LONDON—In another blow to Britain’s retail sector, American clothing company Gap said that it will close all of its stores in the United Kingdom by the end of the year as it moves its business exclusively online.
The closures will take place in a phased manner by the end of September and includes the company’s outlets in Ireland. In total, 81 stores will close.
It’s unclear how many jobs will be affected, but the company insisted it will provide “support and transition assistance” to its employees.
“The e-commerce business continues to grow and we want to meet our customers where they are shopping,” Gap said in a statement late Wednesday, adding that they intend to be a “digital first business.”
The retailer, which has been active in the UK since 1987 and since 2006 in Ireland, was emblematic of the quintessential American “T-shirt-and-jeans” look that was popular for decades. Its hoodies emblazoned with the company’s name and denim were long best-selling items.
But in recent years, the appeal of Gap has plummeted, edged out by e-commerce sites that have made its offerings seem bland.
It’s also the latest casualty of the pandemic that has battered the UK economy. Long-suffering department store chain Debenhams and Arcadia Group, the retail empire of billionaire Philip Green that includes Topshop, have been two of the biggest casualties in recent months.
“The Gap-sized hole in the high street which will be left when the U.S. retailer closes its final stores at the end of September will be hard to fill, given the big names which have already left bricks and mortar shops behind,” said Susannah Streeter, senior investment and markets analyst at stockbrokers Hargreaves Lansdown.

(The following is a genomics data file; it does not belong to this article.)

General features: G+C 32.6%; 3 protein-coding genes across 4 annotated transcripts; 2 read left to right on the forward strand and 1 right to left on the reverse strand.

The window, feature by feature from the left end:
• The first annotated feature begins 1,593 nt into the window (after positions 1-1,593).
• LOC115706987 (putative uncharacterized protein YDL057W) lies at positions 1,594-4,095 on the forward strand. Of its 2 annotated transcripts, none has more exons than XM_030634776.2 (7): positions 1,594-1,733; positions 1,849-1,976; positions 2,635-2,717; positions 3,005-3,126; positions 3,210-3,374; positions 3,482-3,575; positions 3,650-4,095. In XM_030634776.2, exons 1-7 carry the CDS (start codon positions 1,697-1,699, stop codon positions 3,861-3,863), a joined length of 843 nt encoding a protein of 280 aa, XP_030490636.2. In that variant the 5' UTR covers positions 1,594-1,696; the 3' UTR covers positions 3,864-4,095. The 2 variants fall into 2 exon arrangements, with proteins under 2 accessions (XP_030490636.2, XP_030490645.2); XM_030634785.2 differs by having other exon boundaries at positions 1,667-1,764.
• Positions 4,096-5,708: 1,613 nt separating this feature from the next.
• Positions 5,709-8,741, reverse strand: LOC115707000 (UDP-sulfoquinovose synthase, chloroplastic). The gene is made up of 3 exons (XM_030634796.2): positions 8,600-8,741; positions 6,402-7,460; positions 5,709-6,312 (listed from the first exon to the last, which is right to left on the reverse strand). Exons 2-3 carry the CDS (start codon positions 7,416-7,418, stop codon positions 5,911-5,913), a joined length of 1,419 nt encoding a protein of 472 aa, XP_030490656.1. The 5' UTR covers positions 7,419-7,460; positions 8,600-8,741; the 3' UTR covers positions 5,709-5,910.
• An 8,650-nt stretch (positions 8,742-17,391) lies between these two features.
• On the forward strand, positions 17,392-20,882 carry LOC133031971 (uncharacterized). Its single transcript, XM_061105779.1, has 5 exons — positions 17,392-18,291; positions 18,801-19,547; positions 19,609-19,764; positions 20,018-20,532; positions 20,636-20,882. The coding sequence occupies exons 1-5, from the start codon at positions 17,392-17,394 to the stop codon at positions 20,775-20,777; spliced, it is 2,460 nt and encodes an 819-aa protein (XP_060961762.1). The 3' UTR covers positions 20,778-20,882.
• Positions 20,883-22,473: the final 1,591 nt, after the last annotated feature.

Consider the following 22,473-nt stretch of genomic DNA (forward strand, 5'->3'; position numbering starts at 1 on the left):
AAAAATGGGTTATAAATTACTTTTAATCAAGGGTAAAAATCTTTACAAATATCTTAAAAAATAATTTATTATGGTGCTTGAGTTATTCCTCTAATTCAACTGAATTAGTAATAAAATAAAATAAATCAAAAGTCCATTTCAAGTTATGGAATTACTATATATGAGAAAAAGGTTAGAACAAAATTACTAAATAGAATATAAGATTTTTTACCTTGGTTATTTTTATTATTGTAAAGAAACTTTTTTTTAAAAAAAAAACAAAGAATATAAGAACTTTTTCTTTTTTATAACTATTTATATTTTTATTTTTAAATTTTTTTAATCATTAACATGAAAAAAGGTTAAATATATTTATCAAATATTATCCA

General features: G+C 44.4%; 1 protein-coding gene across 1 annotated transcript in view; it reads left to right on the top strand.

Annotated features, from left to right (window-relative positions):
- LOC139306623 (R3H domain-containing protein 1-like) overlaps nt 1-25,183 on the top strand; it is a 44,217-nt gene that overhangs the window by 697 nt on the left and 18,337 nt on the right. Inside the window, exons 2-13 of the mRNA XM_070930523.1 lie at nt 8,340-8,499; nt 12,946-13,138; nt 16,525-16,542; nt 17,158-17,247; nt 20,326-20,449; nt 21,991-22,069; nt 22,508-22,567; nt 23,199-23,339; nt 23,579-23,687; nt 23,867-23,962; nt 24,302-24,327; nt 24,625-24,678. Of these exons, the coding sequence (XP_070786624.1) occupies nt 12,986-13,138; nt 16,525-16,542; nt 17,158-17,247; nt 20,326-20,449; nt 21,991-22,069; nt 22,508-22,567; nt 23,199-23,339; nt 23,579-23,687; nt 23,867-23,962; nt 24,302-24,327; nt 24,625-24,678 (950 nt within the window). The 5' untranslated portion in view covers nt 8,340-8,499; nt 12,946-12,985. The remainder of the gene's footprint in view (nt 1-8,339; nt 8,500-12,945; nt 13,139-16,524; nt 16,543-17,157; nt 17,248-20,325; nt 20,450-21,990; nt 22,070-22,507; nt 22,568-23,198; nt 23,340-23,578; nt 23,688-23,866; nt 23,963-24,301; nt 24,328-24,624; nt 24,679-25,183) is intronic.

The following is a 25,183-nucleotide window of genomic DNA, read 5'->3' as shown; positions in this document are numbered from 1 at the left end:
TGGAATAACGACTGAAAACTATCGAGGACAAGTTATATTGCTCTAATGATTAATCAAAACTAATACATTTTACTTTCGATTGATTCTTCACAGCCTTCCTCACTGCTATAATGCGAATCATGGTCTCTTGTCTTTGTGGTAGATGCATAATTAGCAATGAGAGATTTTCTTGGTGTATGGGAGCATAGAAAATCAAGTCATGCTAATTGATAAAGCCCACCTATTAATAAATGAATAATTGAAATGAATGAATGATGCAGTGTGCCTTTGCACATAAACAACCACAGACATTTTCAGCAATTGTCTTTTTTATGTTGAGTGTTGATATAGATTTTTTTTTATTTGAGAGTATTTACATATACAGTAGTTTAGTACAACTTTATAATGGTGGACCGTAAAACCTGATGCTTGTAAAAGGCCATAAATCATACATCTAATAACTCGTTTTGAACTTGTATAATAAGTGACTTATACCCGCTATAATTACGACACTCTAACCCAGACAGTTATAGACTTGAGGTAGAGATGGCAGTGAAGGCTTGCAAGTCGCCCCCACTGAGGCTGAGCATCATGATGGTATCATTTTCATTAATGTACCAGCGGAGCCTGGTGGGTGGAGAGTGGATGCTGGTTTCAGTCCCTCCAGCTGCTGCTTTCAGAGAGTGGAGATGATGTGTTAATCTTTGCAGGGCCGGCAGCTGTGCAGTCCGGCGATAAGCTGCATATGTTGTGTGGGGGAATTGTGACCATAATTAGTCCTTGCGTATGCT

Last year, the UK experienced one of the world’s deepest recessions after lockdown restrictions were imposed. While the easing up of restrictions has seen the economy recover, questions remain over the future of the retail sector given that so much shopping is now done online.
Not all retailers in the UK are suffering like Gap.
Rival Primark, known for its low-cost fashion, hailed “several new sales records” on Thursday, “reflecting an increase in both confidence and willingness to spend by our customers.” The brand, which has no online retail division, says it continues to push ahead with store openings and investments across the UK and Europe despite the impact of lockdowns.
And another rival, Sweden’s H&M, also struck a more upbeat tone, as it delivered better-than-expected profits after a rebound in sales.
By Urooba Jamal